TAG Heuer Carrera Chronograph GMT
Angus Davies reviews the TAG Heuer Carrera Chronograph GMT.
This detailed review of the TAG Heuer Carrera Chronograph GMT includes live images, specification details and pricing.
The world of horology is not immune to trends. Ceramic components, DLC-coatings, sapphire cases, smart technology, blue dials have all become prevalent. Whether they retain lasting appeal or fade with the onset of years is something watch journalists frequently moot. A few years ago, I questioned the popularity of blue dials and pondered whether they would have longevity. In reality, they have transcended fashion and are now a staple of the watch industry.
Attending Baselworld 2018, I was struck by the release of several watches equipped with a GMT function. Rolex unveiled its GMT-Master II and, by virtue of the company’s following, received much press attention. Tudor, the younger sibling of Rolex, released its Black Bay GMT, a model which I prefer to the aforementioned GMT-Master II.
However, I felt one of the most interesting GMT models to be released at Baselworld 2018 came from TAG Heuer. This timepiece combines a GMT function with a highly useful column wheel chronograph. Furthermore, as I will go on to explain, it has a plethora of additional attributes that make it an interesting ownership proposition.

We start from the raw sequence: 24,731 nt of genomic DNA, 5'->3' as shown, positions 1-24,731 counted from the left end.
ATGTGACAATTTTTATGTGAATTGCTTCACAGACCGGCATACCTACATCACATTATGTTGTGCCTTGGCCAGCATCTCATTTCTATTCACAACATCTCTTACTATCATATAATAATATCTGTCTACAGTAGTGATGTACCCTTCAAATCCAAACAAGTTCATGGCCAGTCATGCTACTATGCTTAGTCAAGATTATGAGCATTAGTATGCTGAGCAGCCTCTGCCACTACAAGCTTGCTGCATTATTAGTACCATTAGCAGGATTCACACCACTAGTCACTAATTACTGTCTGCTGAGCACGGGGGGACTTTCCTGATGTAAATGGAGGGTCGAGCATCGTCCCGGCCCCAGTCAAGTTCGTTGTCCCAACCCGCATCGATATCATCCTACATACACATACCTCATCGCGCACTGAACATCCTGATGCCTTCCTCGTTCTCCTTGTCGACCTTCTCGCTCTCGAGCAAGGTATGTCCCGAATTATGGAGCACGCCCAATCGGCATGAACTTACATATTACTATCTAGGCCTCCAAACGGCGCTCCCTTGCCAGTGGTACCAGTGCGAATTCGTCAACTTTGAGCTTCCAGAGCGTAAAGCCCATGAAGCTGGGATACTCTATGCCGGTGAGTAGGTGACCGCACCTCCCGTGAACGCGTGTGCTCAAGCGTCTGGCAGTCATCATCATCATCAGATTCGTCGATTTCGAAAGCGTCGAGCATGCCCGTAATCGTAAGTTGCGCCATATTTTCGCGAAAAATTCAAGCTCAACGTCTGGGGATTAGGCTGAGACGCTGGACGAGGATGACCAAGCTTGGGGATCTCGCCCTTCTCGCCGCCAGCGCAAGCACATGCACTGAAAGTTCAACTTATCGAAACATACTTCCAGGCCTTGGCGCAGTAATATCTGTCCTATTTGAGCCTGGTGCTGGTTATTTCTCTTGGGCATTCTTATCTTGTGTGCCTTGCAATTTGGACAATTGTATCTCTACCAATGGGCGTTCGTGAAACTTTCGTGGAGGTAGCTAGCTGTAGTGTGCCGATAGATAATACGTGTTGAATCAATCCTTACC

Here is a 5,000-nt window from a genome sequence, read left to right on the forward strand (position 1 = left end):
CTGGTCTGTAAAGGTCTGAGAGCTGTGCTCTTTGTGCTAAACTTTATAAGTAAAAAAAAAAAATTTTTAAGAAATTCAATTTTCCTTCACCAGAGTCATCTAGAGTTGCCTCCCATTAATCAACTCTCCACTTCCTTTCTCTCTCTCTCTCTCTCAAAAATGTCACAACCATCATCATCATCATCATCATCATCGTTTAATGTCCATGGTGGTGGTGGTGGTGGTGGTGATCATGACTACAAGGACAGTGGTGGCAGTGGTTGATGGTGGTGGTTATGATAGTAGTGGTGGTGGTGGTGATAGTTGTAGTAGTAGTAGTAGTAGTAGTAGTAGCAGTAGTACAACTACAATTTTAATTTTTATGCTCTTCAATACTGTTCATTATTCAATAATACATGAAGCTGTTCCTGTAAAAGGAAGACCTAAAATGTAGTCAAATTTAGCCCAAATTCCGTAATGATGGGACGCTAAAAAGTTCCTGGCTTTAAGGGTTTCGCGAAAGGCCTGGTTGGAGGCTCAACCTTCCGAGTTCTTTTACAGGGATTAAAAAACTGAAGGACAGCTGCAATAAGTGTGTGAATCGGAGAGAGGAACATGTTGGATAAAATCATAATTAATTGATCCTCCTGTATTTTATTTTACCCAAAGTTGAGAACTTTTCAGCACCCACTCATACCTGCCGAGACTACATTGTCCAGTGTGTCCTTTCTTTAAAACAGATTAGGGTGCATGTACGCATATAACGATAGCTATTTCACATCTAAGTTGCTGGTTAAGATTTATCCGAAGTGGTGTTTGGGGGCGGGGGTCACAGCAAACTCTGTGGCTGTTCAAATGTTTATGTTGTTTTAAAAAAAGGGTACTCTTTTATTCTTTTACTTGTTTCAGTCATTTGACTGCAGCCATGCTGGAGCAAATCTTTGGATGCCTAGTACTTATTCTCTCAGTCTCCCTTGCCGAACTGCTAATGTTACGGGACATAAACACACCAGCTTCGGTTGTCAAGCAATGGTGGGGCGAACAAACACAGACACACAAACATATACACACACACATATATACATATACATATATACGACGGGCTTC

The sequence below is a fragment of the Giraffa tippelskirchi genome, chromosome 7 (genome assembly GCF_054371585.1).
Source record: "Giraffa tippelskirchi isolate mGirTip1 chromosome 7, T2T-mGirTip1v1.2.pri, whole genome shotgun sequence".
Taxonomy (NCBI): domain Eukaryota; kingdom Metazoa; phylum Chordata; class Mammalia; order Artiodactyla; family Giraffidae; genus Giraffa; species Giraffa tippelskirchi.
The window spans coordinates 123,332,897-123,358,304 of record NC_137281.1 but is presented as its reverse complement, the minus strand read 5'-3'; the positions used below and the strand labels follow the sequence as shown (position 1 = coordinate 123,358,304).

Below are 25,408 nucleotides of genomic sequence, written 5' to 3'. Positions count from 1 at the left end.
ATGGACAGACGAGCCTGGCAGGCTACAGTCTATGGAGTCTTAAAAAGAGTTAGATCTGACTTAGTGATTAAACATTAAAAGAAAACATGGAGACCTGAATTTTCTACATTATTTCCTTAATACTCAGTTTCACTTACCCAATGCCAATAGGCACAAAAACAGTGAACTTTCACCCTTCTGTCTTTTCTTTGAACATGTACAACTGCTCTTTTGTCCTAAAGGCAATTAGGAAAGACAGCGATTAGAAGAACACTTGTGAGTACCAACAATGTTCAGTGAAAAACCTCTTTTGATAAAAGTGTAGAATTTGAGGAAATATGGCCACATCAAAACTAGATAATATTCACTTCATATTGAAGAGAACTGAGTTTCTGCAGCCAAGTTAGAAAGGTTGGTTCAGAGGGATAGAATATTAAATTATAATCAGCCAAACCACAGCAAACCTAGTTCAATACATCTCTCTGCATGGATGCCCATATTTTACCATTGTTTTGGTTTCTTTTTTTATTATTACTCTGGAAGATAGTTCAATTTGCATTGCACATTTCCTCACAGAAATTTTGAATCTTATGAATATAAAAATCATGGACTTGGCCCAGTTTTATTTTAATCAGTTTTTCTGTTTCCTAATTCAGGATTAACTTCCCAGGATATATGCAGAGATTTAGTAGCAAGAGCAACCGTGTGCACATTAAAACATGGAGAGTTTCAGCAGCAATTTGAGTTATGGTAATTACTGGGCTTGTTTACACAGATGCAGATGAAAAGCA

Blue, black and red are three colours often used on GMT timepieces. The TAG Heuer Carrera Chronograph GMT proves to be no exception. It would seem that this triumvirate of hues is essential in the world of dual-time watches.
However, while the colour-scheme on this timepiece may be familiar, the black skeleton dial design is quite distinctive. Each snailed subdial is open-worked, providing views of the surfaces below. Part of the hour wheel is visible adjacent the fulcrum of the dial. A potential downside of skeleton dials is that they can appear busy and difficult to read; there is no such problem with the TAG Heuer Carrera Chronograph GMT.
The rhodium-plated baton-style hour and minute hands clearly communicate with the wearer. The centre of each hand benefits from a liberal application of SuperLuminova. The GMT hand, used for indicating the ‘home’ time, is presented in red, with the tip, once again, embellished with white SuperLuminova.
While most of the values on the date disc are visible, the current date, positioned at 4:30, stands out, courtesy of its crisp white background. Indeed, this small application of colour ensures ease of read-off.
The rhodium-plated indexes are lined with luminescent treatment and sit prominently above the dial epidermis. This is merely one example of where TAG Heuer has masterfully played with depths to imbue the dial with much visual appeal.
A black flange, marked with a 60-second scale, encircles the dial area. It proves highly useful when determining elapsed seconds.
In recent years, many sports watches have set aside aluminium bezels in favour of ceramic items. The key benefit of the latter type of bezel is that it is more resistant to scratching. However, ceramic bezels often feature on costlier watches, therefore, it is surprising to see this material used on such a keenly priced timepiece.